As we approach the New Year, we take a moment to appreciate the connections that got us through what was a tough year for many. The Big Issue editor Amy Hetherington shares how much community means to our vendors – and how much they mean to their communities.
It’s quiet on the streets and laneways of Melbourne’s CBD, but Gamal is there on his regular pitch. He waves. We elbow‑bump hello. It’s been weeks since he’s been able to sell The Big Issue, due to lockdown.
Usually buzzing with outdoor diners, shoppers and coffee-sippers, some of the cafes and restaurants on Degraves Street remain shuttered; the majority of the city’s workers are still at home.
“This spot, this area, I’ve been working here for about 12 years,” says Gamal. “Many people here know me; not all, but most of them.”
He’s not wrong! As Gamal smiles for the camera for this very calendar, a masked man walks by: “Hello Gamal! You’re looking well.” Gamal gives him a double thumbs up.
A few moments later, as we walk up Centre Place past a cafe, a woman calls out, “Gamal! It’s so lovely to see you!” At that, a man runs out of the kitchen to yell out: “Gamal! I love you!”
Later, with the photo shoot over, Gamal stops by for a proper catch-up with them. They make him a sweetened hot milk – his beverage of choice. This is his community. This is the magic, the heart, of The Big Issue.
This year’s calendar celebrates those special communities and bonds that form around a Big Issue vendor’s regular selling spot, or pitch. You’ll meet Andrew outside his local cafe in Newcastle, Wayne in Brisbane’s leafy New Farm Park, Kerry-Anne on Adelaide’s famous Rundle Mall, Grant at the Gungahlin shops in Canberra, and Kim and Bill, who both sell near the bustling Fremantle Markets.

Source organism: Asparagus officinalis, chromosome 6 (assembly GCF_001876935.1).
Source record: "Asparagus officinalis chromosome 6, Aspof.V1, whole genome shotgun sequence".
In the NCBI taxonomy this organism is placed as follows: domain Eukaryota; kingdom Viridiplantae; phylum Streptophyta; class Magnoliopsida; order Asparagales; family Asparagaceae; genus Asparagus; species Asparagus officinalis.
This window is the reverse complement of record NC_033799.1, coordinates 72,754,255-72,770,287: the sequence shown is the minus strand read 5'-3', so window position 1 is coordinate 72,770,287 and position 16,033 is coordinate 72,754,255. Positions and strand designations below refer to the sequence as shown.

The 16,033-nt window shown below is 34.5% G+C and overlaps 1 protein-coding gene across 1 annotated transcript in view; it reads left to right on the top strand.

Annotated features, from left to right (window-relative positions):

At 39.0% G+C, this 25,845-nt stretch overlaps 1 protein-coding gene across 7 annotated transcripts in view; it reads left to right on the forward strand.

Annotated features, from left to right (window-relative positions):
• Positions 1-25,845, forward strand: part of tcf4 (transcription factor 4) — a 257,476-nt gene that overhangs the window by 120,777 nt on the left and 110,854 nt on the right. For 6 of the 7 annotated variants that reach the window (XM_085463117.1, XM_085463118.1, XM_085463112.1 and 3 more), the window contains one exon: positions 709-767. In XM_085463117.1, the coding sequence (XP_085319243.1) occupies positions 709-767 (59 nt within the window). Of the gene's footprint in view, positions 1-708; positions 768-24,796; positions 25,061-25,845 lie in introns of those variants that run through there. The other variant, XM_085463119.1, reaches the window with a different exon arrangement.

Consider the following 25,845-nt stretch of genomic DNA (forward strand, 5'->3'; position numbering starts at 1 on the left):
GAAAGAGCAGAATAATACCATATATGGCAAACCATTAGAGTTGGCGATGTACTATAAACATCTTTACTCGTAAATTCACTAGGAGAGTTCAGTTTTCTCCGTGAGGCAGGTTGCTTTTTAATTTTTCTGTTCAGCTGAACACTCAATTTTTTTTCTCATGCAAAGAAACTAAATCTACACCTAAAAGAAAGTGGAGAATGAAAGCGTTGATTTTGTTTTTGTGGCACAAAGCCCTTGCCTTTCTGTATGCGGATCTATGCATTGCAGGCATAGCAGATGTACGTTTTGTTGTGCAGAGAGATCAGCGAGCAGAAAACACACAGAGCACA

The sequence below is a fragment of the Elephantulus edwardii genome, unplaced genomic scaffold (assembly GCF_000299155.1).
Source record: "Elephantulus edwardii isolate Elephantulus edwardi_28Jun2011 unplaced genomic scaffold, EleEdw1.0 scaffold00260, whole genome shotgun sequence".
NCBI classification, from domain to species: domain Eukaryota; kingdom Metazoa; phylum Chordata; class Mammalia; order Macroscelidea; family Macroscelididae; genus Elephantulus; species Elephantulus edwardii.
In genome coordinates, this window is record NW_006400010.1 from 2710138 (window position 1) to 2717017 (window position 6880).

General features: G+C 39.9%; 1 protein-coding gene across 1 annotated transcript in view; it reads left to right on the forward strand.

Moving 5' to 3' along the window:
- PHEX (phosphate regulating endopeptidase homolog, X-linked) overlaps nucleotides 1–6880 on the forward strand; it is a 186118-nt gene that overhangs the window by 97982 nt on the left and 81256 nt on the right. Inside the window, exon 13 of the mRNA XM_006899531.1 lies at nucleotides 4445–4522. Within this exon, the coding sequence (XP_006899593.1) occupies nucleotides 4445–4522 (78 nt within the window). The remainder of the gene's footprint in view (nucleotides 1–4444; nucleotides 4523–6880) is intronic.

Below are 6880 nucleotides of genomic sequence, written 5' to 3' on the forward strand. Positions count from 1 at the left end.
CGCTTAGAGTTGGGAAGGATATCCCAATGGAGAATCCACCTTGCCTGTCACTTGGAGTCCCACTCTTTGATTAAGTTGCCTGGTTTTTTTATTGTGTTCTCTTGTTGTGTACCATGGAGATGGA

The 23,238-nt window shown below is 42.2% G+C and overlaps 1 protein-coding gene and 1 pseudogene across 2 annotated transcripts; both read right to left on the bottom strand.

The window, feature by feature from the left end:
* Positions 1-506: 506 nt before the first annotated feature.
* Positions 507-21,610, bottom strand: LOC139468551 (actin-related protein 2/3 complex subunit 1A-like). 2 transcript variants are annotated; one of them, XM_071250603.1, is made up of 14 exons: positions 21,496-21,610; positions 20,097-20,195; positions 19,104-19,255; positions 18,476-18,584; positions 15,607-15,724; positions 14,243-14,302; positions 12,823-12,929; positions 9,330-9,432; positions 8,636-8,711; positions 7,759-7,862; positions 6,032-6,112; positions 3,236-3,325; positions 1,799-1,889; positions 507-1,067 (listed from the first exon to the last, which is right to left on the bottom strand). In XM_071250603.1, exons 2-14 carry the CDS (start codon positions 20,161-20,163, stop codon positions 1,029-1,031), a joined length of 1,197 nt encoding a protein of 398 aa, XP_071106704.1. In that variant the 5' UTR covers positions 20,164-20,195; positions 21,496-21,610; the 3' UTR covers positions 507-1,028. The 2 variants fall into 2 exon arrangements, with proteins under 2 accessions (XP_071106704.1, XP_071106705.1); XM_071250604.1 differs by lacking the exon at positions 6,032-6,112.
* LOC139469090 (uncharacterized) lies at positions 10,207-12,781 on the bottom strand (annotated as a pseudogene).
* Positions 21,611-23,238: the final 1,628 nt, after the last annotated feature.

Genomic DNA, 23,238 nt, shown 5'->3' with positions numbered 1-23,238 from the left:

Alongside the portraits are cartoons by Andrew Weldon, who’s been tickling Big Issue readers with his unique take on the world since our very first edition back in 1996.
Whether you’re hanging this calendar in your place, or gifting it to a friend, your purchase has directly made a difference to the person who sold it to you: vendors buy the calendar for $8 and sell it for $20, earning $12 for every copy sold. This is a very welcome income boost to cap off a difficult year.
A huge thanks to everyone who’s played a part in creating this calendar: Big Issue staff, designers, Andrew Weldon and photographers James Braund, Kylie Kluger, Nat Rogers, Stewart Allen, Simone De Peak and Rohan Thomson. And of course, our vendors – not only the seven people featured across these pages, but also the hundreds of vendors around the country who are working hard day in, day out to improve their own circumstances by selling our magazine.
Finally, a big thanks to you for supporting The Big Issue and our vendors, each and every day of the year.
Amy Hetherington, The Big Issue Editor.
Photo of Amy and Gamal by James Braund.
The best way to buy our calendar is from your local vendor. If there are no vendors near you, that’s okay, you can continue to support them by buying The Big Issue Calendar online.